Following the publication of the Securities and Exchange Commission (SEC) conflict minerals rule in 2012, several trade groups launched a legal challenge to various requirements, one of which was supported by the District of Columbia Court of Appeals. On 14th April 2014 the Court agreed that “The label ‘conflict free’ is a metaphor that conveys moral responsibility for the Congo war….By compelling an issuer to confess blood on its hands, the statute interferes with that exercise of the freedom of speech under the First Amendment” as reported by ITRI here.
Many legal processes later, the SEC had the opportunity to support its rule by appeal to the US Supreme Court by the 7th April 2016 but chose not to do so. In fact this was explained in detail in March in a now public letter (available here) from the Attorney General Loretta Lynch to the US House of Representatives Speaker Paul Ryan. While it is possible that the SEC may seek to issue a revised rule, previous guidance remains relevant – that no company is required to describe its products as ‘DRC conflict free,’ having ‘not been found to be ‘DRC conflict free,” or ‘DRC conflict undeterminable.’ If a company voluntarily elects to describe any of its products as ‘DRC conflict free’ in its Conflict Minerals Report, it would be permitted to do so provided it had obtained an independent private sector audit (IPSA).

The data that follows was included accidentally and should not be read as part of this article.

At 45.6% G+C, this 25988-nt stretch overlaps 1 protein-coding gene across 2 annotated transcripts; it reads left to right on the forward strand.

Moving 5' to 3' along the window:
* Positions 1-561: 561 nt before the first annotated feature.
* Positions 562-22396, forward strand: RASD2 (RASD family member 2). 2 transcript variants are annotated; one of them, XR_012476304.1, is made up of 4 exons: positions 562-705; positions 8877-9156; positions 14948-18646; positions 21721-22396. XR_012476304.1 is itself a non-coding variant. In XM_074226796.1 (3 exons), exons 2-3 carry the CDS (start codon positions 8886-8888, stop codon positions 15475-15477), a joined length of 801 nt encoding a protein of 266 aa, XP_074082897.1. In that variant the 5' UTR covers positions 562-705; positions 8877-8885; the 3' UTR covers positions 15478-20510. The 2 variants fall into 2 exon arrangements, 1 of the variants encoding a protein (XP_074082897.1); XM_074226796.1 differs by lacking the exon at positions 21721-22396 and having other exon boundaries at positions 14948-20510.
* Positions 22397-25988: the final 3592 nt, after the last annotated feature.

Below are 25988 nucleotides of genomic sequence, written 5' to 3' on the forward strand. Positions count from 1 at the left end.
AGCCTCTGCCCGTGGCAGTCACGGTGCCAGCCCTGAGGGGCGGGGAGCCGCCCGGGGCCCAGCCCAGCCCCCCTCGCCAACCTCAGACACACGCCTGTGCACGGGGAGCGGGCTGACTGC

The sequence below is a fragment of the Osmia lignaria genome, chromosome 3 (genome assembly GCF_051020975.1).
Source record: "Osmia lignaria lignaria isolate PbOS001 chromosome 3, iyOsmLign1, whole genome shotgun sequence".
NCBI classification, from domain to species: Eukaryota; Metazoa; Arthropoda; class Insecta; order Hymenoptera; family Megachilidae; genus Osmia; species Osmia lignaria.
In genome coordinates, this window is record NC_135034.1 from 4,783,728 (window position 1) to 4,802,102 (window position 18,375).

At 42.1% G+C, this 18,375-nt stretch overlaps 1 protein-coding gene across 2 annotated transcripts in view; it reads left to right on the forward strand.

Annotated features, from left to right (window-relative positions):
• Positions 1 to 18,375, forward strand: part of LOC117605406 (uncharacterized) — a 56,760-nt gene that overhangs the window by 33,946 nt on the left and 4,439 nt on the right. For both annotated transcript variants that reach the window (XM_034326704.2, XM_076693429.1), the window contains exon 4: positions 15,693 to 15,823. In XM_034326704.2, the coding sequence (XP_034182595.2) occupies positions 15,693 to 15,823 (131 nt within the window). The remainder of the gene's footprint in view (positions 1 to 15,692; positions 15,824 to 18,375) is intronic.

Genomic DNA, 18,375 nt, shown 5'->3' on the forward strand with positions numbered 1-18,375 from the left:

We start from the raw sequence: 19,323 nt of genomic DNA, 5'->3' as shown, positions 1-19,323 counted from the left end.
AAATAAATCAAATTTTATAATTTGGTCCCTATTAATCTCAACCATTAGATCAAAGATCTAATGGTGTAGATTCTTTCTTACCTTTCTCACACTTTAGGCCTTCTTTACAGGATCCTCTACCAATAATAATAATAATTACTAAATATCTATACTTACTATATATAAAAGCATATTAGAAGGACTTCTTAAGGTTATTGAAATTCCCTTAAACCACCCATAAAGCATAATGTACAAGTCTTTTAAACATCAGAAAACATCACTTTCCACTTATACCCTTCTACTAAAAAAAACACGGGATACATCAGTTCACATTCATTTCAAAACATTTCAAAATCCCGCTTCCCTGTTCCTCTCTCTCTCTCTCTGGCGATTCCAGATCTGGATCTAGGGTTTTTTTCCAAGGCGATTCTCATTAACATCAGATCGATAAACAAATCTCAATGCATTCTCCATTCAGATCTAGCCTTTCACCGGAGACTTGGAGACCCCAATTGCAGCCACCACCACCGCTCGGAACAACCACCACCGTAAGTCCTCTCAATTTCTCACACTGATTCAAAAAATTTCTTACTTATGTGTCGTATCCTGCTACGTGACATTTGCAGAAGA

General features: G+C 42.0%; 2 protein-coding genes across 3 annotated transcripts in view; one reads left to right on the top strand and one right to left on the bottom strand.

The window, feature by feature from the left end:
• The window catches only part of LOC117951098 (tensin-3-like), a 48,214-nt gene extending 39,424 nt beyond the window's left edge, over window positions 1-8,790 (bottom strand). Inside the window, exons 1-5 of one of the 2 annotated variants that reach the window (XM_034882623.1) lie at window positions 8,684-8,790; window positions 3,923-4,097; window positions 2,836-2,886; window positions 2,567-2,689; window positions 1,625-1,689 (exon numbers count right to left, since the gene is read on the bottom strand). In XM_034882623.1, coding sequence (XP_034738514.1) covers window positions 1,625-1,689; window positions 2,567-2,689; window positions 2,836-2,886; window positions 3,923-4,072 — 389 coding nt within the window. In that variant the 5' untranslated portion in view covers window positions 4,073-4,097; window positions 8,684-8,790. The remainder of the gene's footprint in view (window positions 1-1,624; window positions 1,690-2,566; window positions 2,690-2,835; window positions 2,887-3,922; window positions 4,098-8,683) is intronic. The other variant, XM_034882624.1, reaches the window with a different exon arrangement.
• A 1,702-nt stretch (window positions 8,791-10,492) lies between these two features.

ITRI considers this a positive development since the requirement in the Rule to determine ‘conflict’ status is overly simplistic and contradictory to the widely supported concepts of progressive improvement under the OECD due diligence guidance. This disclosure concept is a major driver behind disengagement from purchase of African supply sources.